I recently started reading about sets above the complex set (the set of quaternions, the set of octonions, etc...) and since I already had a lot of difficulty understanding why complex numbers were needed in the first place, I was wondering why sets even more complicated than the complex one would ever be needed, and how they would simplify calculations. Can someone please shed some light on this (give an example or a generic explanation)? Also, what's the highest set that's really useful?
You are making many assumptions in your question. Among others
"number sets" have to be useful
a way for number systems to be useful is to simplify calculations
there should be a convenient and definitive list to check
But most of the time, mathematical objects are named and manipulated long before most of their properties or relations with others are understood, accepted, put in perspective, routinely used and transformed into standard teaching material.
That's what happened for complex numbers over a course of about four centuries from the italian renaissance algebraists to the 20th century.
Quaternions, octonions, sedenions and other hypercomplex systems do not enjoy the same wide technical and mathematical notoriety complex numbers have but their applicability and interest depend more on our culture and our ingenuity (or lack of it) than you may suppose. Quaternions have had a few false starts in that respects during the second half of the 19th century (lookup Hamilton, P.-G. Tait, O. Heaviside).
Please note that number systems and their natural family (rings and algebras with at least two internal operations) do not form a line starting from the integers and going to complex numbers by successive extensions. They are a diverse forest, with many (very useful trees). Among the most famous:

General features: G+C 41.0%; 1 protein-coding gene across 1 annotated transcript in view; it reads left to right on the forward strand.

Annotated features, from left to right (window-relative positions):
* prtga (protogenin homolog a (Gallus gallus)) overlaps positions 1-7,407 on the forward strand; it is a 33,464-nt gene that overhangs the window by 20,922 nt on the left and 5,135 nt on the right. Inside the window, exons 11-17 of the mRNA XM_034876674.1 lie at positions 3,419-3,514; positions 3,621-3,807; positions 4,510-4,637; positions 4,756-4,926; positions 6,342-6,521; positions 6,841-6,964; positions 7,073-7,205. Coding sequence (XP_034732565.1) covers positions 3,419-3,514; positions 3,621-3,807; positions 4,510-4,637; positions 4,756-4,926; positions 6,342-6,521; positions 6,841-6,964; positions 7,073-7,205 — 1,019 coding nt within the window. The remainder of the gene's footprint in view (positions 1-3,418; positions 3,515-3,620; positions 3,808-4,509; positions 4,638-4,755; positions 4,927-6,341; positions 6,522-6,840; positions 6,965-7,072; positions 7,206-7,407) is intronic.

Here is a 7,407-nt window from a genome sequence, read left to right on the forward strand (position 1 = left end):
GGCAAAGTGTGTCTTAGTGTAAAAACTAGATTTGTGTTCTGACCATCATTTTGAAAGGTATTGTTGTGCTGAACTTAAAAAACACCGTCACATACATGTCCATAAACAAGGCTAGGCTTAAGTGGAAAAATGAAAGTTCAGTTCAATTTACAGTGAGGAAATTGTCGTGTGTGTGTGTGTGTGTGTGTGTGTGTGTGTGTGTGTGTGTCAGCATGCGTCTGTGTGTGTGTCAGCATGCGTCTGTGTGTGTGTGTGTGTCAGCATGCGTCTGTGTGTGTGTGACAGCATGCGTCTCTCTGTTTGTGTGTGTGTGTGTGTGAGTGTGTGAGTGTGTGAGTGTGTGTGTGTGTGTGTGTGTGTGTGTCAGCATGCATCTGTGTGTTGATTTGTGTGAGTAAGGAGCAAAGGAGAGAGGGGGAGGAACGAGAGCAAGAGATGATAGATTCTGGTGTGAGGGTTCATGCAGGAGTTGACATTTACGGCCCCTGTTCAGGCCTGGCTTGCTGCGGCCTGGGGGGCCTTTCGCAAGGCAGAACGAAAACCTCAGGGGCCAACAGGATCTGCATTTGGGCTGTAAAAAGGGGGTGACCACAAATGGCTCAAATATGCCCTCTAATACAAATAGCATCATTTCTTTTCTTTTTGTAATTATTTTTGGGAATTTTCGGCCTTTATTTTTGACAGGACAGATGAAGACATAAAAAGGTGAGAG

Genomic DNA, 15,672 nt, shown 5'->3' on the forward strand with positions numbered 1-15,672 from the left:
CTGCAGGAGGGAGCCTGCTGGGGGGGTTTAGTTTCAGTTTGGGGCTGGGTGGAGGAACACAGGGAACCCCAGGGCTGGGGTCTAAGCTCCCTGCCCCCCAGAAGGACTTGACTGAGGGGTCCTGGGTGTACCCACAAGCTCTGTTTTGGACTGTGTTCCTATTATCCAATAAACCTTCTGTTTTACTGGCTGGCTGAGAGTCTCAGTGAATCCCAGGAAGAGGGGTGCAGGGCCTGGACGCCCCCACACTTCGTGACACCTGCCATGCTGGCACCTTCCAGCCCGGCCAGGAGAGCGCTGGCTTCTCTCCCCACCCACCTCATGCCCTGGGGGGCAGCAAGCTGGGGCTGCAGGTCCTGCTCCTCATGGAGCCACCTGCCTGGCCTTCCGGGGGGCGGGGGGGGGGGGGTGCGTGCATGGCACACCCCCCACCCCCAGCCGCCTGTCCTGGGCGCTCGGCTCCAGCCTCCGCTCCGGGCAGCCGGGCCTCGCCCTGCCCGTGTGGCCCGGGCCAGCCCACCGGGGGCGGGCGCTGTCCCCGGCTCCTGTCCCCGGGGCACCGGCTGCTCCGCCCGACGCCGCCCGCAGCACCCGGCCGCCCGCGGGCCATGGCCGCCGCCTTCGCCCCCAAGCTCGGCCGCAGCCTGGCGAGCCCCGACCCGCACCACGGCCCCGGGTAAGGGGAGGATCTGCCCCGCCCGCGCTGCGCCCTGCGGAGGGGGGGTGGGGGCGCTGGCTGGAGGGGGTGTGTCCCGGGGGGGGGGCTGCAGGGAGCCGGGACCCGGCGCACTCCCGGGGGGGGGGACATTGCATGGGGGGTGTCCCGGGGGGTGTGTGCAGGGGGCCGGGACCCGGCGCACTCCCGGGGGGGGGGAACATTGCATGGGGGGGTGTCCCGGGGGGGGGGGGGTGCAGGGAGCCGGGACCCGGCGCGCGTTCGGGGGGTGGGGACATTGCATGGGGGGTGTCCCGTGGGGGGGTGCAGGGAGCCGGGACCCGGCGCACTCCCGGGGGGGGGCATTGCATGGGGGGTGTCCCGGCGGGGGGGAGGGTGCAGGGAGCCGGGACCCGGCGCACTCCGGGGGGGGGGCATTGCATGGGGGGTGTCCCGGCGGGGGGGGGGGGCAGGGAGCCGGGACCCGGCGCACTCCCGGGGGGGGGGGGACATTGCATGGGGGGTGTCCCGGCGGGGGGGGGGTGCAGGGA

Real and complex vector spaces (point geometry, equation systems, n-dimensional spaces, ...). This is a part you will certainly study soon. It is often called Linear Algebra.
Boolean algebras (logic calculus, circuit design, complexity theory, ...)
Lie algebras (symmetries of differential equations, and much more)
Hopf algebras (algebraic topology, non commutative geometry, conformal field theory, ...)
and Jordan algebras, C*-algebras, general rings, tropical algebra, ...
Each time with at least one use in physics, chemistry, engineering, computer science, biosciences, in addition to their intrinsic interest and their relations with other domains of mathematics.
I must stop there because doing justice to all these algebraic structures would be equivalent to present most of today's mathematics in full detail.
Quaternions are used in (amongst other areas) 3D computer graphics, because one can represent 3D rotation in a convenient way using them. I'll give a link (which states even more applications), as I'm not too read-up on the details.
In fact, the idea of representing 3D-rotations by numbers, just like one can represent 2D-rotation by complex numbers, was one of the main reasons quaternions were even introduced and considered interesting in the first place.